- Version control provides a single source of truth for a Terraform configuration.
- It facilitates asynchronous code review among teams.
- It makes it easier to experiment with, fork, or roll back changes to infrastructure.
- Local testing is possible for anyone, just by cloning the repo and adding the appropriate variables.
Terraform Cloud has tight integrations with VCS like GitHub, GitLab, BitBucket, and Azure DevOps server. These integrations allow you to automate runs when a change is merged into a master branch of a configuration’s repository.
Changes merged into a master branch of a connected VCS repo trigger a Terraform Cloud run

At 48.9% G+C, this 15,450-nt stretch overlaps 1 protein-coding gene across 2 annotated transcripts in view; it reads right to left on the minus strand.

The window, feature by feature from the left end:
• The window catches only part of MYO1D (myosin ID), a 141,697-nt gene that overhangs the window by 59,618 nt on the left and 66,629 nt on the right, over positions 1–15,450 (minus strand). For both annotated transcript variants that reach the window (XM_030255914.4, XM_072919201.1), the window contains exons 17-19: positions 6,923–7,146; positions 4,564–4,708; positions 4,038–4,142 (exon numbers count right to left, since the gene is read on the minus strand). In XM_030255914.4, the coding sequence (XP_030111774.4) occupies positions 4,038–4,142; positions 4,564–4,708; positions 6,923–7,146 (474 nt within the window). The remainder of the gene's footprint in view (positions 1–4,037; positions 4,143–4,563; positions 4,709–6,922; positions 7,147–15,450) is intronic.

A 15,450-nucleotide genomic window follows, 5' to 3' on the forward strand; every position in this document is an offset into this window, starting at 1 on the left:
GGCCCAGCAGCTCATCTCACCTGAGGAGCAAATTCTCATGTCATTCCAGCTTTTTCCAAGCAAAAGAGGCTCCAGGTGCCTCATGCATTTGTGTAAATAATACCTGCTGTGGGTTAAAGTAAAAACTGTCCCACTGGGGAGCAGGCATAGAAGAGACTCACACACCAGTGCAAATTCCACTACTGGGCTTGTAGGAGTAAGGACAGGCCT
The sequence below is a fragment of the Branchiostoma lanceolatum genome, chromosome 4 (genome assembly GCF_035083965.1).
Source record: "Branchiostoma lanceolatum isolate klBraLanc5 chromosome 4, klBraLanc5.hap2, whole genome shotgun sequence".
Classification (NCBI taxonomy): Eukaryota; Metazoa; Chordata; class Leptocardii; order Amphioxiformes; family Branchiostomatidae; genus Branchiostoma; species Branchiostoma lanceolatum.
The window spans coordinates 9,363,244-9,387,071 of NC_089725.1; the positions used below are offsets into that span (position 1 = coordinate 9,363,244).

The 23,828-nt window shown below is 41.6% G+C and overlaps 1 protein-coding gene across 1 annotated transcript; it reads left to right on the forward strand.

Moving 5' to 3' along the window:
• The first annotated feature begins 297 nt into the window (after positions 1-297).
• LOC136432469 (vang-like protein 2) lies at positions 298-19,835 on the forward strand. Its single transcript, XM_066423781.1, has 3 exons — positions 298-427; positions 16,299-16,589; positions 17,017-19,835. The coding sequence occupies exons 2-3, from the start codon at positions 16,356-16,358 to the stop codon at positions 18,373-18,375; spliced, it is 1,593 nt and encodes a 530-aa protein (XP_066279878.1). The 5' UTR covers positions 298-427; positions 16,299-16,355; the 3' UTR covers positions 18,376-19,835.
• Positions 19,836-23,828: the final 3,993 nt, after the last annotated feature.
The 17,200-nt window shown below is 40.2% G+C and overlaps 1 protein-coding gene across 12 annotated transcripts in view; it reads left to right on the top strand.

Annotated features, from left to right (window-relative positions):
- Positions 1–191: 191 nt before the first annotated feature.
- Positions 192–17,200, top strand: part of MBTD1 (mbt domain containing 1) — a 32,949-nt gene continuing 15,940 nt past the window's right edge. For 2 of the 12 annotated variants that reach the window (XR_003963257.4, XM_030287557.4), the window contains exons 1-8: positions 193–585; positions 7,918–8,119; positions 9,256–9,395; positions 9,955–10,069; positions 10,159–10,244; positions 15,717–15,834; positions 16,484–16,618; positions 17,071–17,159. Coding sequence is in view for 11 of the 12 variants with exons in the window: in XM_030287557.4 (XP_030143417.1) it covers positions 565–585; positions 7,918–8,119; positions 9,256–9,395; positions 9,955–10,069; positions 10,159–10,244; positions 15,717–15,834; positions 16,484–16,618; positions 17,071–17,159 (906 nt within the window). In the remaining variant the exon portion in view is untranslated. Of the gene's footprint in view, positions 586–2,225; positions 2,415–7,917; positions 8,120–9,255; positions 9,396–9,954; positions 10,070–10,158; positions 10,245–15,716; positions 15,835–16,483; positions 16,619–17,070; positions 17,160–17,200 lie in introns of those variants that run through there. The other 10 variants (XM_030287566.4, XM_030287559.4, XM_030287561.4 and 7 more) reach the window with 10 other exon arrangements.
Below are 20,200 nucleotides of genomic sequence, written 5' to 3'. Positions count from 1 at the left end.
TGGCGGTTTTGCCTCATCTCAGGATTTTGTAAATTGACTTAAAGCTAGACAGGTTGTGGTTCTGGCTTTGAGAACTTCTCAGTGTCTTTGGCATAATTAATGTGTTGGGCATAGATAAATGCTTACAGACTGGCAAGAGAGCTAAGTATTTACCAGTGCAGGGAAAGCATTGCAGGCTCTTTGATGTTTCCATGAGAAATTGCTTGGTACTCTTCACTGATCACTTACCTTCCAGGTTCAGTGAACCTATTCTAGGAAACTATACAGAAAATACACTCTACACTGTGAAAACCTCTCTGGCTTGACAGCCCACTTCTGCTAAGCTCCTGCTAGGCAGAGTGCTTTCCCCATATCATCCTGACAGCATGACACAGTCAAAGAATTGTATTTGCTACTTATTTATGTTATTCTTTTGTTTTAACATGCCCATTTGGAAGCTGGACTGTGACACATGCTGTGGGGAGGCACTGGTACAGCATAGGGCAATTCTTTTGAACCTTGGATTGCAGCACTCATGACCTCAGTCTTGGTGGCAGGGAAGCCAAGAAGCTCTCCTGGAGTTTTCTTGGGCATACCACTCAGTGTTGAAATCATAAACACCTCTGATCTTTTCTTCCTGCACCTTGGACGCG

We strongly recommend reading The Practitioner’s Guide to using HashiCorp Terraform Cloud with GitHub. This will help you outline how to map workspace to VCS repositories.
Understand remote state.
A Terraform state file maps your configuration file to resources deployed in the real world. It also keeps track of metadata, and can improve performance for large infrastructures. Please note that Terraform Cloud stores your state file remotely, so there is no reason to store it in an S3 bucket or elsewhere. Terraform Cloud also features state locking. This prevents concurrent runs against the same state, and is a key feature once you start adding members to your team. Every configuration in Terraform Cloud will have a separate state file stored in its respective workspace. You can also access outputs from other state files within the same organization.